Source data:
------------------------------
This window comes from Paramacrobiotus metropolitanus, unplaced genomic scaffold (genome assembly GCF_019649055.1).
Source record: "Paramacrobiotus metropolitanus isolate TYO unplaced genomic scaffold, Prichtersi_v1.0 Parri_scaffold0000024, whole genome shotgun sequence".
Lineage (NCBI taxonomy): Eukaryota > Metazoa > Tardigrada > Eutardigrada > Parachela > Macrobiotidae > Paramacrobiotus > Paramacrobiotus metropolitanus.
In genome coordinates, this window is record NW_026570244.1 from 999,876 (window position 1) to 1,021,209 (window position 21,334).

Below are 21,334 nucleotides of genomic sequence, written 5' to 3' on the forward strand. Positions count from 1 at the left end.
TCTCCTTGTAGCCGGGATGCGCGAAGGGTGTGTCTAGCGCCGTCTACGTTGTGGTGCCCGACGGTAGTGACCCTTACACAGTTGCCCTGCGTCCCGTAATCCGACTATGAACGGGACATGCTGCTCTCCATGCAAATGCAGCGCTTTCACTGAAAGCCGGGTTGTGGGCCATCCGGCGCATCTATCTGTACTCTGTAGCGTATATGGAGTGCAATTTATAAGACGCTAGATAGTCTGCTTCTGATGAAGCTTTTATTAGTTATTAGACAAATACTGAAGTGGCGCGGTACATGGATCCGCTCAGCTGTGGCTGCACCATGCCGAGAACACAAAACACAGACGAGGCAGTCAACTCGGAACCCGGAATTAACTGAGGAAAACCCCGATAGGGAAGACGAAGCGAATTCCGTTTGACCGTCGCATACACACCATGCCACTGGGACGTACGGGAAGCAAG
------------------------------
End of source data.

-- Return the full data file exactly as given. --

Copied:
This window comes from Paramacrobiotus metropolitanus, unplaced genomic scaffold (genome assembly GCF_019649055.1).
Source record: "Paramacrobiotus metropolitanus isolate TYO unplaced genomic scaffold, Prichtersi_v1.0 Parri_scaffold0000024, whole genome shotgun sequence".
Lineage (NCBI taxonomy): Eukaryota > Metazoa > Tardigrada > Eutardigrada > Parachela > Macrobiotidae > Paramacrobiotus > Paramacrobiotus metropolitanus.
In genome coordinates, this window is record NW_026570244.1 from 999,876 (window position 1) to 1,021,209 (window position 21,334).

Below are 21,334 nucleotides of genomic sequence, written 5' to 3' on the forward strand. Positions count from 1 at the left end.
TCTCCTTGTAGCCGGGATGCGCGAAGGGTGTGTCTAGCGCCGTCTACGTTGTGGTGCCCGACGGTAGTGACCCTTACACAGTTGCCCTGCGTCCCGTAATCCGACTATGAACGGGACATGCTGCTCTCCATGCAAATGCAGCGCTTTCACTGAAAGCCGGGTTGTGGGCCATCCGGCGCATCTATCTGTACTCTGTAGCGTATATGGAGTGCAATTTATAAGACGCTAGATAGTCTGCTTCTGATGAAGCTTTTATTAGTTATTAGACAAATACTGAAGTGGCGCGGTACATGGATCCGCTCAGCTGTGGCTGCACCATGCCGAGAACACAAAACACAGACGAGGCAGTCAACTCGGAACCCGGAATTAACTGAGGAAAACCCCGATAGGGAAGACGAAGCGAATTCCGTTTGACCGTCGCATACACACCATGCCACTGGGACGTACGGGAAGCAAG